In 1989 a Doctor Who Stage Play was mounted backed by TV
series producer of the time, John Nathan-Turner. Performances
began in the spring prior to what would be the final season of
the classic Doctor Who series and it opened in London on
The Ultimate Adventure was the third official Doctor
Who stageplay to be produced, after Curse of the Daleks
back in 1965 and The Seven Keys to Doomsday in 1974, the
latter of which was also written by Terrance Dicks, and all three
plays chose to exploit the obvious draw of the Daleks.
Broadly speaking Terrance Dicks' story was pitched for a younger
audience than the majority of television stories however it remained
true to the spirit of Doctor Who that its plot could be
followed easily by children, while the dialogue sustainted enough
jokes for the older members of the audience. The narrative took
the ambitious form of a string of set-pieces with special effects
and multiple locations that were realised with varying degrees
There were three key elements that contributed to the lure of
this production: Firstly the lead was an actor who had actually
played the Doctor on television, something that had never happened
before. Secondly it featured both the Daleks and the Cybermen,
which was something of a fan's dream. Thirdly the production employed
lasers and a large computer screen to great visual effect giving
the play a technological edge and a portrayal of futuristic weapons
and force-fields that was superior to most of the television series.
from the usual Doctor Who plot devices, The Ultimate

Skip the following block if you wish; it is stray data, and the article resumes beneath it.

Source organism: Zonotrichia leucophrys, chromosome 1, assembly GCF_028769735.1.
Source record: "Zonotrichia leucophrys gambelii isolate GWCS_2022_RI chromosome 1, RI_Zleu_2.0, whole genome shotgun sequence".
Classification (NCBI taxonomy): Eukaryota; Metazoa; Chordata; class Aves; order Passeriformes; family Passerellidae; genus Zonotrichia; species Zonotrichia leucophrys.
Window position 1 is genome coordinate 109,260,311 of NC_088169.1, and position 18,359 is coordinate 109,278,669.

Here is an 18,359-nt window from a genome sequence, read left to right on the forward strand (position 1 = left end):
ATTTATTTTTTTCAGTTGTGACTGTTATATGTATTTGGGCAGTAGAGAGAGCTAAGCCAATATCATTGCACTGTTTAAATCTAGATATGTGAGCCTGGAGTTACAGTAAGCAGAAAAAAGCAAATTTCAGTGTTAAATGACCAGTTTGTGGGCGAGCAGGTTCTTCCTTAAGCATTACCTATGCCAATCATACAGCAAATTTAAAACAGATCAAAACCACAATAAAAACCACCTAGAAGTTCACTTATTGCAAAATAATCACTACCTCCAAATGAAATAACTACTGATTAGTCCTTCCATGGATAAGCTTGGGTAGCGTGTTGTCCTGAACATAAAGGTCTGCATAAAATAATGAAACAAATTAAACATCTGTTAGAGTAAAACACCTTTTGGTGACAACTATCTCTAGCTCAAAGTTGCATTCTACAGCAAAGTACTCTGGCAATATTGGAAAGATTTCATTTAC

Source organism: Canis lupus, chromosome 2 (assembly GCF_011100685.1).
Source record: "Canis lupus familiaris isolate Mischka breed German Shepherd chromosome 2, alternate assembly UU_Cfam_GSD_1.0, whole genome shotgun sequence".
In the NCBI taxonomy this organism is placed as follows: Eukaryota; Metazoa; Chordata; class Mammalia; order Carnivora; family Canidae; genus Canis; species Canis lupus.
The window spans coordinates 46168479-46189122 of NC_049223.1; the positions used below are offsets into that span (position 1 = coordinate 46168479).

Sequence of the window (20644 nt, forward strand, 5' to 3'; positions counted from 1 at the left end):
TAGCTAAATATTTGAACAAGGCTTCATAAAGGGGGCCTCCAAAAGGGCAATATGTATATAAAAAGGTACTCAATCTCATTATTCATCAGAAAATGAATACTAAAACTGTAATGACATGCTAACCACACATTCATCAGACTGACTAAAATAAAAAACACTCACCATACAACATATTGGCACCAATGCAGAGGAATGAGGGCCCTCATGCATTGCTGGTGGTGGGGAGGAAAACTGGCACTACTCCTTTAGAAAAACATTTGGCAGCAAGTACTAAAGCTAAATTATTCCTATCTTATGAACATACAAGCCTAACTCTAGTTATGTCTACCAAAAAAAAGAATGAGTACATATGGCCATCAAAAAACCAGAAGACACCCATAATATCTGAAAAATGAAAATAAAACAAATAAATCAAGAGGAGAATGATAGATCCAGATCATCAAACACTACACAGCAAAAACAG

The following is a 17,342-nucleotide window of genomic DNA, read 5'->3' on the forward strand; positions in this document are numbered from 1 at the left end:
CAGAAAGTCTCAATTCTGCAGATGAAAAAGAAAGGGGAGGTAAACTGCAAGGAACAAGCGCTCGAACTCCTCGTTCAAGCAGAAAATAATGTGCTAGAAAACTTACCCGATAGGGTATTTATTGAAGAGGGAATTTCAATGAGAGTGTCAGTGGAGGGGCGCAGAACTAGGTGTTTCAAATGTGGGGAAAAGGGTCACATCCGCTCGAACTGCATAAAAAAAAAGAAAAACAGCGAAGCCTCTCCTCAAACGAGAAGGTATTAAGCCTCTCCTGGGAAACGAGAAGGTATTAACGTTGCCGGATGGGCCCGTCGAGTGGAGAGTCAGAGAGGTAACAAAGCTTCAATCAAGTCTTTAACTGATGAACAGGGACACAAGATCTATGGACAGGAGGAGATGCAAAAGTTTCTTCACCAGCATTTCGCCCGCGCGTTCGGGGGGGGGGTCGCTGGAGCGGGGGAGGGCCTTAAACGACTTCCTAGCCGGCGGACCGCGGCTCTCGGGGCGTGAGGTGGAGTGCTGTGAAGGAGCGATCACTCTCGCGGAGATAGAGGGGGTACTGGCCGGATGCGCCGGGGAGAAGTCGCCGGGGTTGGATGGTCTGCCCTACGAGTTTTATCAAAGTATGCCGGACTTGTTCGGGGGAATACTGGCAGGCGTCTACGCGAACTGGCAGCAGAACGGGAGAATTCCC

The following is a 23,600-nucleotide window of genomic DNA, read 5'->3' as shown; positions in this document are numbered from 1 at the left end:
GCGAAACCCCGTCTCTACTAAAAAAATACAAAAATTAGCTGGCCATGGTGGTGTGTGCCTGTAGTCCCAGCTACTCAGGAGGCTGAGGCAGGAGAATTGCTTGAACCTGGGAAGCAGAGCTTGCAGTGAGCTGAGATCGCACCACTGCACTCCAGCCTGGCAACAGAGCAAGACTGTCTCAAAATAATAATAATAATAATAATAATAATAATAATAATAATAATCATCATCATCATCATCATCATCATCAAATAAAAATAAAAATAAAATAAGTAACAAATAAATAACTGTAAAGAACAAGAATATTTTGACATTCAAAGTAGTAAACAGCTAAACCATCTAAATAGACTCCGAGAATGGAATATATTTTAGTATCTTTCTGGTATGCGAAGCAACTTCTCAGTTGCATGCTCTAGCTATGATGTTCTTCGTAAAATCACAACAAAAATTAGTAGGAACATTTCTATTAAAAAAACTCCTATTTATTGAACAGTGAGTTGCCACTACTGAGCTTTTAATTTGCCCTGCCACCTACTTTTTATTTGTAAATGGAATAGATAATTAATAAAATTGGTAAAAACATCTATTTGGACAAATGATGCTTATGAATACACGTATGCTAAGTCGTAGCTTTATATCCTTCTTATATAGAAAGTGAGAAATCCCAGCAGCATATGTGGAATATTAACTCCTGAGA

Adventure plagiarised two main elements from the television
series: The main thrust of the Daleks' plan was to cause war on
Earth by blowing up a peace conference after which each world
power would blame another for the bomb. With the Earth decimated
from its own conflict the Daleks would step in and quell the survivors.
This plot is identical to that of Day of the Daleks (1972).
Another strand copied once already on TV was the theft of a Dalek
casing by one of the heros. This idea was first seen The Daleks
(1963) written by Terry Nation and the Dalek creator reused his
own idea in his 1973 serial Planet of the Daleks. As if
that wasn't enough, on both television occasions and in The
Ultimate Adventure, the escapade culminated with the audience
believing the hero inside the Dalek had been killed when the Daleks
exterminated the imposter, only to discover the hero had already
climbed out unseen. Seeing this version of events on stage it's
hard not to wonder whether the glib nature of the explanation
was actually a deliberate reference to the previous repetition
of the idea.
Cybermen were extremely under-used in the play, amounting to little
more than henchmen with only a few lines but the chance to pair
them up with the Daleks was an opportunity not to be missed. A
nice touch was the inclusion of the Dalek Emperor who was only
ever seen on screen in 1968's The
Evil of the Daleks, up until his re-invention for
the 2005 new series. Further continuity with the television series
came in the form of the Black Dalek who first appeared as head
of the Dalek invasion force in The Dalek Invasion of Earth
and as a general leader in the subsequent The Chase (1965)
and The Daleks Master Plan. The Dalek drones themselves
owed something in their appearance to the props in the first feature
flim, Dr Who and The Daleks in that they not only lacked
the shoulder slats of later stories but also posessed a blue and
grey colour sceme, including a blue head. Their colour scheme owed something to the Dalek movie props from the first film starred Peter Cushing entitled Dr Who and the Daleks. The grey and blue that appeared on stage, their tall stature, plus the fact that these props lacked their slats made them seem very reminiscent of their movie outing.
Overall there was much to commend this production. It boasted
more alien settings than most television stories, a return of
one of the most popular actors to play The Doctor, plus two heavyweight
alien foes and an array of dazzling visual effects. Not a classic
work of fiction but a fondly-remembered 90-minute adventure.
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